Chinese smartphone maker, Xiaomi, suffered a major setback in India toward the end of 2014, as the Delhi High Court asked it to temporarily discontinue the sale of its smartphones in India. Subsequently, the Court decided that Xiaomi could go on with the sale of models that use Qualcomm chips until February 5, when the next hearing for the patent case is scheduled.
Xiaomi is facing legal troubles in India since it was sued by Swedish technology company, Ericsson, some time ago, for allegedly infringing eight of its patents. In general, a company is required to pay patent royalties in such cases and that burden of increased cost per unit is transferred to the consumers. However, Xiaomi has assured that it will continue making smartphones of “low price-performance ratio” available for users and the ongoing patent battle will have no effect on the pricing of its devices in India. Xiaomi plans to continue launching new and competitively priced products in India. It plans to bring in the flagship Mi 4 in India this year and will also be launching other devices like the Mi TV.
With the Court partially lifting the ban and allowing Xiaomi to sell Qualcomm-powered handsets, it will now be able to sell Redmi 1S and the Redmi Note 4G in India. Qualcomm has entered into cross licensing agreements with a number of Chinese smartphone makers who use its chips, allowing them all to use each other’s patents without facing any legal hurdles. The arrangement benefits companies like Xiaomi, which have a small contribution in the patent pool. At present, Xiaomi has over 1,600 patent applications, the majority of which were filed in the last two years. Xiaomi has got 124 patent grants; only 13 of those are inventions, the rest being the design and utility model patents.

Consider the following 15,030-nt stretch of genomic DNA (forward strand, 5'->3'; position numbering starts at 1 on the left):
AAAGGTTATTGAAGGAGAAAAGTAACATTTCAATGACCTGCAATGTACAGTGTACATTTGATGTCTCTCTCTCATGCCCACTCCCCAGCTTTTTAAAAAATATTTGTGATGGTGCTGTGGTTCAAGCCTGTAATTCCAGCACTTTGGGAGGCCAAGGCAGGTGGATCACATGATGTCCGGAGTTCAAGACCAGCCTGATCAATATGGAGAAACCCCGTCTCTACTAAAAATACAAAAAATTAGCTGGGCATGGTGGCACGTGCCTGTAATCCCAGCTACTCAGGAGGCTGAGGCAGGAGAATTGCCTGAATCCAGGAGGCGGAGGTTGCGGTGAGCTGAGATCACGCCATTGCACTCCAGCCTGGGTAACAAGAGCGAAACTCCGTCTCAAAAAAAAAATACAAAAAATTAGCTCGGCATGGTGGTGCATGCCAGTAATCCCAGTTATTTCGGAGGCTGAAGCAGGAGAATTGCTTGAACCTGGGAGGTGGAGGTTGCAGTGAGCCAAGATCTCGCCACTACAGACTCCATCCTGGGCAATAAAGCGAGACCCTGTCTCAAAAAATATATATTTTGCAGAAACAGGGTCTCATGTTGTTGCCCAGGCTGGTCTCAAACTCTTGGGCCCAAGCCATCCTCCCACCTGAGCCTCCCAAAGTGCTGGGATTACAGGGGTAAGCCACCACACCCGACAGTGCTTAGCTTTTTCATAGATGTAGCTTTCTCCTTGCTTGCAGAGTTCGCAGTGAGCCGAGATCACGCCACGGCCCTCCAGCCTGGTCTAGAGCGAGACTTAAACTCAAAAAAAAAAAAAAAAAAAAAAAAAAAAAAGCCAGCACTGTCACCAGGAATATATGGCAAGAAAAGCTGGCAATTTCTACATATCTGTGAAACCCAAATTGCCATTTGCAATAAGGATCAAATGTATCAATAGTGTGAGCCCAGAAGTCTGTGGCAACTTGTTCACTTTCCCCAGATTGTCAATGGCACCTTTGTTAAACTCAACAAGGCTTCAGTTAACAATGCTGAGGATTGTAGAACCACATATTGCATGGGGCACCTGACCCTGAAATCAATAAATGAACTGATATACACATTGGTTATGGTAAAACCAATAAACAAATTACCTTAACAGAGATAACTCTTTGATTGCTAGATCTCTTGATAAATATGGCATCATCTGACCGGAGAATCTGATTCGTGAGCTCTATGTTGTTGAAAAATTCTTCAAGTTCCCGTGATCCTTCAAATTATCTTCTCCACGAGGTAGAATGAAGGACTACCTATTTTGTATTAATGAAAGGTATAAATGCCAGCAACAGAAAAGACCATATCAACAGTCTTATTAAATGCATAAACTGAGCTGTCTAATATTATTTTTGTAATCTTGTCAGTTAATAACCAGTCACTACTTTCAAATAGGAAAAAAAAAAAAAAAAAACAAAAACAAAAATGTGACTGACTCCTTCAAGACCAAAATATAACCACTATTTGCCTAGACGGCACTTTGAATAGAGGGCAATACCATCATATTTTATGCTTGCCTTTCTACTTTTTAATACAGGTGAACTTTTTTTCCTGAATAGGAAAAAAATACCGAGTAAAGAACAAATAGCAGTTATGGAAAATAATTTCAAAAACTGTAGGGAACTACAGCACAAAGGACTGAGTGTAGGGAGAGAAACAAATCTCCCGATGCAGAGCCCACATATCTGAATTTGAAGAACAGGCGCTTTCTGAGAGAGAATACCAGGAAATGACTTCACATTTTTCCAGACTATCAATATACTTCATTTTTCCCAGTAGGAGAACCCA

Emphasising on the need of a robust risk mitigation plan, Manu Jain, head of India operations at Xiaomi stated, “We will probably need to be a little more cautious. We will need to be more proactive in putting together a risk management or mitigation plan, to ensure that we can try and foresee any potential risk that might be coming well in advance, not only a court case.”